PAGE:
Nonsteroidal anti-inflammatory drugs (NSAID) display promising antineoplastic activity, but toxicity resulting from cyclooxygenase (COX) inhibition limits their clinical use for chemoprevention. Studies suggest that the mechanism may be COX independent, although alternative targets have not been well defined. Here, we show that the NSAID sulindac sulfide (SS) inhibits cyclic guanosine 3',5'-monophosphate (cGMP) phosphodiesterase (PDE) activity in colon tumor cell lysates at concentrations that inhibit colon tumor cell growth in vitro and in vivo. A series of chemically diverse NSAIDs also inhibited cGMP hydrolysis at concentrations that correlate with their potency to inhibit colon tumor cell growth, whereas no correlation was observed with COX-2 inhibition. Consistent with its selectivity for inhibiting cGMP hydrolysis compared with cyclic AMP hydrolysis, SS inhibited the cGMP-specific PDE5 isozyme and increased cGMP levels in colon tumor cells. Of numerous PDE isozyme–specific inhibitors evaluated, only the PDE5-selective inhibitor MY5445 inhibited colon tumor cell growth. The effects of SS and MY5445 on cell growth were associated with inhibition of β-catenin–mediated transcriptional activity to suppress the synthesis of cyclin D and survivin, which regulate tumor cell proliferation and apoptosis, respectively. SS had minimal effects on cGMP PDE activity in normal colonocytes, which displayed reduced sensitivity to SS and did not express PDE5. PDE5 was found to be overexpressed in colon tumor cell lines as well as in colon adenomas and adenocarcinomas compared with normal colonic mucosa. These results suggest that PDE5 inhibition, cGMP elevation, and inhibition of β-catenin transcriptional activity may contribute to the chemopreventive properties of certain NSAIDs. Cancer Prev Res; 3(10); 1303–13. ©2010 AACR.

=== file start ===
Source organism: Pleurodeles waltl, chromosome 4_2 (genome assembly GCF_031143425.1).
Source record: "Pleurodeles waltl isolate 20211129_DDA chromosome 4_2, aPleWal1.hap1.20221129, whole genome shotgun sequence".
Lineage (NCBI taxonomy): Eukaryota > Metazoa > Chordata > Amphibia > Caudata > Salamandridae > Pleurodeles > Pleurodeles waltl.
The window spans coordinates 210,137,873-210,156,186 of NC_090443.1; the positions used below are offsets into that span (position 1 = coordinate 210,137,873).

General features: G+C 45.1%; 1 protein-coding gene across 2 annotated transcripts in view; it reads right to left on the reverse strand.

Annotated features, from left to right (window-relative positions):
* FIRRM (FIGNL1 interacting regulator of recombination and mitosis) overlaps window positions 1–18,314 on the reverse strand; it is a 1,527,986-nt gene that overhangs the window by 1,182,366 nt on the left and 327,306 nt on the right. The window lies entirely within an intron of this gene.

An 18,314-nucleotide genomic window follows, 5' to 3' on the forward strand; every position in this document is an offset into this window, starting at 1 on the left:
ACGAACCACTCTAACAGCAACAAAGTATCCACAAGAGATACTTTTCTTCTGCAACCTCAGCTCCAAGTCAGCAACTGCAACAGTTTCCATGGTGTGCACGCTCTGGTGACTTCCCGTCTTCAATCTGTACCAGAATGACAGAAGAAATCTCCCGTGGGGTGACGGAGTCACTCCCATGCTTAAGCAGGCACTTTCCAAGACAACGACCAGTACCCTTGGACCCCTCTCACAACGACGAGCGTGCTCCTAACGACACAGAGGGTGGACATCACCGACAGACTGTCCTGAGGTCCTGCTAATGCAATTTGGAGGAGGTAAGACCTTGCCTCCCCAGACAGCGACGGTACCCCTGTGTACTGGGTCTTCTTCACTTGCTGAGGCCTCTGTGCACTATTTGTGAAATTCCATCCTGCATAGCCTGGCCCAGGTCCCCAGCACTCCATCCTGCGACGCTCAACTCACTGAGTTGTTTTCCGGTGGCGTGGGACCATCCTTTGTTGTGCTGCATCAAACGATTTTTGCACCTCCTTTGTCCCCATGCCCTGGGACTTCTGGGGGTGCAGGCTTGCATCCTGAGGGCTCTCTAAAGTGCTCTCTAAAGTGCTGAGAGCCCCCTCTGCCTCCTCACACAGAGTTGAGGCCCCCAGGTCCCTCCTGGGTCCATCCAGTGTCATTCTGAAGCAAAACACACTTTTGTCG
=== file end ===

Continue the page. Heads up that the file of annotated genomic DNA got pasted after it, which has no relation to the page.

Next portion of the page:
N Mathur , S Sood , S Wang , R. J van Oort , S Sarma , N Li , D. G Skapura , J. H Bayle , M Valderrabano and X. H.T. Wehrens
 

Background— Mutations in the cardiac ryanodine receptor gene (RyR2) have been recently identified in victims of sudden infant death syndrome. The aim of this study was to determine whether a gain-of-function mutation in RyR2 increases the propensity to cardiac arrhythmias and sudden death in young mice.

Methods and Results— Incidence of sudden death was monitored prospectively in heterozygous knock-in mice with mutation R176Q in RyR2 (R176Q/+). Young R176Q/+ mice exhibited a higher incidence of sudden death compared with wild-type littermates. Optical mapping of membrane potentials and intracellular calcium in 1- to 7-day-old R176Q/+ and wild-type mice revealed an increased incidence of ventricular ectopy and spontaneous calcium releases in neonatal R176Q/+ mice. Surface ECGs in 3- to 10-day-old mice showed that R176Q/+ mice developed more ventricular arrhythmias after provocation with epinephrine and caffeine. Intracardiac pacing studies in 12- to 18-day-old mice revealed the presence of an arrhythmogenic substrate in R176Q/+ compared with wild-type mice. Reverse transcription–polymerase chain reaction and Western blotting showed that expression levels of other calcium handling proteins were unaltered, suggesting that calcium leak through mutant RyR2 underlies arrhythmogenesis and sudden death in young R176Q/+ mice.

Conclusions— Our findings demonstrate that a gain-of-function mutation in RyR2 confers an increased risk of cardiac arrhythmias and sudden death in young mice and that young R176Q/+ mice may be used as a model for elucidating the complex interplay between genetic and environmental risk factors associated with sudden infant death syndrome.

  H Yuan , N Li and Y. Lai